Did they GIVE away JSB Eacts at the moving sale?! I have talked too much about them? Now that I need some they’re all gone. Don’t buy Hobbys for your 1077 they’re no good (hee, hee, now maybe they won’t run out, too)

    -C



  2. Sounds like you guys had a good time. Wish i could have gun, but we all know if i had gone, i wouldnt be able to buy a car now. lol. Someone let us in on the deals they got.
    Brody


  3. The moving sale sounded great, I still think they should have made some of the items available online for us out of towners! Maybe something will show up in the sale/closeout section sometime if they didn’t sell everything.

    I have a question about powerplants. It seems like hold sensitivity is something that I need to be concerned with. The airgun I’m thinking of buying (yes, I still haven’t ordered yet because of some wonderfully slow paying clients – God bless them)will be used mainly for hunting and not for controlled target practice. Meaning that I’ll be out in the woods in all sorts of different positions and angles. Are springers inherently less accurate than say a multi-pump, CO2 or PCP in those conditions? Also, am I understanding things correctly that a long stroke springer would be more hold sensitive than a lesser powered one with a shorter stroke?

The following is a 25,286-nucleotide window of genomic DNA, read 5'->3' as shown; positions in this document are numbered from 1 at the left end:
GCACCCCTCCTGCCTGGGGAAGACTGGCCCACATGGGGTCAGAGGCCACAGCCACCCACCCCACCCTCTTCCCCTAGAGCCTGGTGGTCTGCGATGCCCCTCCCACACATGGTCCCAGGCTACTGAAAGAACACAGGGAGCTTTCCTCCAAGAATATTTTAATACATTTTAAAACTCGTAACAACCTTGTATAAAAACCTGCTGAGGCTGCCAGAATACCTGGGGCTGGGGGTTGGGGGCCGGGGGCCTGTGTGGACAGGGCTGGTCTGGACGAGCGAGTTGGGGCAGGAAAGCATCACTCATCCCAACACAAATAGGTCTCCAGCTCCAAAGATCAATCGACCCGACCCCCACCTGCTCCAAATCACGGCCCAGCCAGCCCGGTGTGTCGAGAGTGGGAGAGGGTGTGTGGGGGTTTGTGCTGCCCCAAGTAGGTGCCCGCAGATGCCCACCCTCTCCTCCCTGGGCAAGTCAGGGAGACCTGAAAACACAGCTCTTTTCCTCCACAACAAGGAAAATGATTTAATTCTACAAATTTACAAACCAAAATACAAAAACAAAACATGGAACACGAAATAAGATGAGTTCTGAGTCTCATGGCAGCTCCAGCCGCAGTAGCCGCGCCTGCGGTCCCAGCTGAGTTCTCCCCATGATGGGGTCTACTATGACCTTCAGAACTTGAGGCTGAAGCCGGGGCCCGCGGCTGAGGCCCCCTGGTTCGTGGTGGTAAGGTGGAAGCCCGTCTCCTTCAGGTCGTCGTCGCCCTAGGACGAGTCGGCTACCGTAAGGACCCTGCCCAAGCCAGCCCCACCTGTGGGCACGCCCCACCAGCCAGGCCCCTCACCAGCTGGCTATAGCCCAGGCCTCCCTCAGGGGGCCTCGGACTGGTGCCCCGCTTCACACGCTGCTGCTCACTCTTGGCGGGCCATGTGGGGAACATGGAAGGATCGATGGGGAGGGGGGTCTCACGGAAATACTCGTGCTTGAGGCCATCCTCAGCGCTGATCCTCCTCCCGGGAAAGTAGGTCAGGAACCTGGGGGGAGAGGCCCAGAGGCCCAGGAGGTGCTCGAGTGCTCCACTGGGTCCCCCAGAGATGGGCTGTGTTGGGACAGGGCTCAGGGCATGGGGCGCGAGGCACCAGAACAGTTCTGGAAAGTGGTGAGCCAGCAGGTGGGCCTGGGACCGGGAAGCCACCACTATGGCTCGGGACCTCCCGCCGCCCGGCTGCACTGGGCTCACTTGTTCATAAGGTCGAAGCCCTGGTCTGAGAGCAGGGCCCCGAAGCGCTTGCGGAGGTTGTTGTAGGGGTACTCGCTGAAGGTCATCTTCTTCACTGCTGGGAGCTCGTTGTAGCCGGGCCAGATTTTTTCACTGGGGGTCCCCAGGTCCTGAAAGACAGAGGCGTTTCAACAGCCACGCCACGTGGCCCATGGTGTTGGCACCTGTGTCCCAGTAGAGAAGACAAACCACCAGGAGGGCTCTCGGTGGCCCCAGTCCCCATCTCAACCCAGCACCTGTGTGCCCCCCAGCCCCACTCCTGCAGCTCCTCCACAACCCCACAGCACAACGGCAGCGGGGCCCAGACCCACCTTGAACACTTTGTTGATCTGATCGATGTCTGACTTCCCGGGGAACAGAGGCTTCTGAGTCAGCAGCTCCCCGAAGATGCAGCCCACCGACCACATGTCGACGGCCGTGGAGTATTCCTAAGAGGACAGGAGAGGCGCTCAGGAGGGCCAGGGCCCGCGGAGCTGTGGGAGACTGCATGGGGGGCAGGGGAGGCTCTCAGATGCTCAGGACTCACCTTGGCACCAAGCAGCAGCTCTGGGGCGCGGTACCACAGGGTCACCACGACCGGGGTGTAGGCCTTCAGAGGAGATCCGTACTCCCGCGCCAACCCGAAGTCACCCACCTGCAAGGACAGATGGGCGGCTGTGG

4. Fused,

    You need the best PCP you can afford, even if it’s the lowly disco..
    A multi pump makes too much noise, and if your pumping anyway.. do it all at once with a PCP.. but better still..get a couple smaller fiberglass tanks.. there are good used ones on the yellow classified.

    CO2 is to temp sensitive..

    Springers to hard to shoot accurate..

    So, from the bottom up price wise:
    Disco, Talon, Condor, Marauder, Blizzard, used FX Timberwolf or BSA lonestar or FX superswift, …. or drum roll please…. Air Arms S410..

    Do the springer thing under 750fps and then you can shoot them accurately.. some times….

    Just my .02 cents worth.. well maybe that’s .025 cents worth.. you decide:)

    Wayne,
    Ashland Air Rifle Range



  5. Fused, your assumptions make perfect sense. But they also don’t hold true in many instances.

    Yes, springers tend to be harder to shoot well – although I would think that CO2 or multi-pumps might be marginal for hunting power – especially compared the the stronger springers.